Skip to main content

An Ounce of Preparation

March 16, 2013 – What’s the saying – expect the unexpected?  As a librarian, I don’t necessarily expect to find everything that comes across my desk interesting.  That’s hardly the point, is it: the point is that because someone will find it interesting, it belongs in the library.  Some items have broad appeal, others far less.  In my opinion, The Journal of Accountancy falls into the second group.  To be honest, just reading the title almost puts me to sleep.  Even so, the current issue features an article with great relevance for virtually all of us.  The article?  “Preparing for Disaster.”
While that title may strike some as unnecessarily apocalyptic, I would ask that you try to see it differently.  It has been written with an eye toward learning from the experiences of others – in this case, three CPA firms in very different locations: the Jersey shore, New Orleans, and Joplin, Mo.  The firm in New Jersey struggled to remain up and running in spite of nine of its 14 offices sustaining damage during Superstorm Sandy.  The company in Joplin has constructed a tornado shelter, partly in response to its employees’ psychological needs.  The third firm continues to deal with the fallout resulting from Hurricane Katrina.

What were the challenges?  It is entirely possible that one day, any one of us might find ourselves in similar situations.  For Withum Smith + Brown, losing nine offices was only the beginning.  SS Sandy also knocked out 25% of cellphone towers in a 10-state area.  While WSB had put in place a post-disaster communication strategy, it had not allowed for this contingency.  Forced – as we all are, from time to time – to think on their feet, IT came up with these solutions: 1) converting the firm’s internal website into a bulletin board where employees could find critical information; and 2) reliance upon texting to raise awareness about the internal website.
Bourgeois Bennett took a different approach.  With floodwaters rising to rooftop level in 80% of New Orleans, cellphone towers again took a hit.  BB decided that an externally hosted bulletin board (i.e., one outside Hurricane Katrina’s reach) would be most helpful.  Later, during recovery mode, water was found to have seeped into their office building, causing mold.  The company was forced to temporarily relocate to a site in Houma, La., an hour away from New Orleans.  Might they have been better prepared?  No mention is made of a disaster recovery plan.  These days, every company, every community, and every family needs one.  Not only that – it needs to be regularly updated, as well.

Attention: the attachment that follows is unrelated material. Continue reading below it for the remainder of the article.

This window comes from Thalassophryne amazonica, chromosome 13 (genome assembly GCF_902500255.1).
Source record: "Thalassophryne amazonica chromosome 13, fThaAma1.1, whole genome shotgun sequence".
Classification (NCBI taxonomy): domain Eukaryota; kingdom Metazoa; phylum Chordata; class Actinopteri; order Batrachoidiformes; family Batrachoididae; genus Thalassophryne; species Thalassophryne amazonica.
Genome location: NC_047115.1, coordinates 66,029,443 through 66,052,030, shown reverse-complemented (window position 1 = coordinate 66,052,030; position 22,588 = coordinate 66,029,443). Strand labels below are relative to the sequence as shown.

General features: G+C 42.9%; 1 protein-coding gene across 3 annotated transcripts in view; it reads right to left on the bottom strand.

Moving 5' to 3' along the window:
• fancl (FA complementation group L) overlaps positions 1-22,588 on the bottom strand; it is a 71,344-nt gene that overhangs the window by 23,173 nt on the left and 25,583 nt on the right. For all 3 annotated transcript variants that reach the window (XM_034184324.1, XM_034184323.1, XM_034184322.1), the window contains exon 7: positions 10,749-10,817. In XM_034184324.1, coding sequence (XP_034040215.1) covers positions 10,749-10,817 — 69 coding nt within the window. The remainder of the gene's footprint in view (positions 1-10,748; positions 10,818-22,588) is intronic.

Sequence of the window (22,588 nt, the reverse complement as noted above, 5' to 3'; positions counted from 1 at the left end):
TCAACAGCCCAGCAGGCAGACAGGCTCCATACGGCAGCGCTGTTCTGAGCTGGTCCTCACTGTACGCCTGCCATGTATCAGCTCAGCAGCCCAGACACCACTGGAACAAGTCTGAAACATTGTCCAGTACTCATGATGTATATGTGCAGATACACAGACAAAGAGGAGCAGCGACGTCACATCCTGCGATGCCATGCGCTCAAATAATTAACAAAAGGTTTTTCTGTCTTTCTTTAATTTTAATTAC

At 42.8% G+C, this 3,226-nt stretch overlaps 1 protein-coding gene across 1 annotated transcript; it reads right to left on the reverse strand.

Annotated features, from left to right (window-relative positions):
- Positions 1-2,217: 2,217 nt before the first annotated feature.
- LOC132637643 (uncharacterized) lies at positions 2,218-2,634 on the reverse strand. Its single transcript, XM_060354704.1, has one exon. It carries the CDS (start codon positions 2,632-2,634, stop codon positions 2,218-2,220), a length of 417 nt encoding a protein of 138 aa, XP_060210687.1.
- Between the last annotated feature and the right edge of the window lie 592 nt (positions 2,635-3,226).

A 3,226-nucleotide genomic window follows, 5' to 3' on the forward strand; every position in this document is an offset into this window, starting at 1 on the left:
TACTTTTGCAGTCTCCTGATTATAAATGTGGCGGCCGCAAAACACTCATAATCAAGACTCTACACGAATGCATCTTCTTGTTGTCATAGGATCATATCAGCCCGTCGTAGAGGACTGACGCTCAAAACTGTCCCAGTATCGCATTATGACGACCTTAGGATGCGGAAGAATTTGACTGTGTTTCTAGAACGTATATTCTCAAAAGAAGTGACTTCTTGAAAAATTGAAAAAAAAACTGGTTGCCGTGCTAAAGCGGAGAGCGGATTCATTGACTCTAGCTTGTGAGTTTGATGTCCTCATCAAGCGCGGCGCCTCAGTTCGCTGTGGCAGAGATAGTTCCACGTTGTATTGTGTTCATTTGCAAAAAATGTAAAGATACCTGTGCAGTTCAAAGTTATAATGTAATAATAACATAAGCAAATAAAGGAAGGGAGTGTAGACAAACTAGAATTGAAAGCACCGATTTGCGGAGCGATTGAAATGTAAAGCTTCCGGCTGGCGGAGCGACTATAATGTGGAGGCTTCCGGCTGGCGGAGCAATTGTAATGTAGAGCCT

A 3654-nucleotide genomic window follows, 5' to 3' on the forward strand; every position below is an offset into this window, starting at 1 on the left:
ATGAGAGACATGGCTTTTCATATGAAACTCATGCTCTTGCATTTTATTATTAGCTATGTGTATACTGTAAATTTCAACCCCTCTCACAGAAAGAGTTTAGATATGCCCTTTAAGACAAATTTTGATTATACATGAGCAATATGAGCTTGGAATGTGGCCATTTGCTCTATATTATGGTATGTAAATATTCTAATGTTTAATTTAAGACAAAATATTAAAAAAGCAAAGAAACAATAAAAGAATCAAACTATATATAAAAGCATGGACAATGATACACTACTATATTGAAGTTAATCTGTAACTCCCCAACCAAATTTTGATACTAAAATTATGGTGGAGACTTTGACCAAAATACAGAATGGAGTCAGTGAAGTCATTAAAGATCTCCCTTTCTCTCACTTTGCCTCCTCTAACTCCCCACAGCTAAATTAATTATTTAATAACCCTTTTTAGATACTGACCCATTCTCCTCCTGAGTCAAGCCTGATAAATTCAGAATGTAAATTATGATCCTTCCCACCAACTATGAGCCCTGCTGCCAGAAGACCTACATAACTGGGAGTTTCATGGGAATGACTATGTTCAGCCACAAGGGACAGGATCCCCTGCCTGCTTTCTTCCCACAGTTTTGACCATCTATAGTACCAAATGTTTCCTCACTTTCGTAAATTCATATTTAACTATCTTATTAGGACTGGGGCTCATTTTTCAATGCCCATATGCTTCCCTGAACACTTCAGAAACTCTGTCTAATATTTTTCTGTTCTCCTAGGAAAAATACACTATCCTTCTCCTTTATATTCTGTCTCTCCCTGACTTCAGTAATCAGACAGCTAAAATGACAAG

At Hardy, Wrestler and Assoc., one of the biggest problems has been psychological.  It’s not surprising that employees of the Joplin, Mo. firm retain a heightened fear of high winds and storms, precursors to tornadoes.  For this reason, the company elected to build a tornado shelter as part of their new building.  The shelter is stocked with emergency supplies like water, flashlights and first aid kits.  Bourgeois Bennett introduced additional mental health care options.  Sixteen of its employees lost everything they owned in the hurricane, something from which it is not easy to recover.  There is a need for them to feel that they’re not facing an uncertain future all by themselves.

We’re all in that boat, aren’t we?


With thanks to the Journal of Accountancy.


Popular posts from this blog

We Are Still In

June 13, 2017 - Trump's announcement that the United States would withdraw from the Paris Accord on Climate Change has produced a remarkable backlash: hundreds of cities, states, universities and colleges, and businesses in the United States have declared their collective intention to reach the country's 2025 emissions goals, with or without federal leadership. America stepped up to the plate when Trump stated that he was "elected to represent the citizens of Pittsburgh, not Paris," to which Pittsburgh's mayor responded "we [Pittsburgh] will follow the guidelines of the Paris Agreement for our people, our economy and future."

Bill Peduto, mayor of Pittsburgh, is a member of Mayors for 100% Clean Energy, the creation of Sierra Club, to which Michael Bloomberg is a major contributor. Bloomberg, former mayor of New York City and a billionaire philanthropist, is also the United Nations Envoy for Cities and Climate Change.
In a letter written by Bloomberg to…

The SunShot Initiative

In 2007, the amount of solar power installed in the U.S. was 1.1 gigawatts (GW). As of 2017, that amount has increased to 47.1 GW. Enough to power 9.1 million average American homes. If you're thinking "we've still got a long way to go," you'd be right. On the other hand, increasing installed power by 4300% deserves some attention.  How'd we do it?

The Department of Energy played an important role. In 2011, they initiated a program called The SunShot Initiative. They set targets for the years 2020 and 2030, by which times generating solar power would have become more affordable. More affordable on a utility scale, more affordable on a commercial scale, and more affordable on a residential scale. Thus far, they've succeeded in hitting the 2020 goal for utility-scale generation. Needless to mention, they reached that goal three years early. The goals, it should be mentioned, don't take subsidies into account. It's the technology, in the case of util…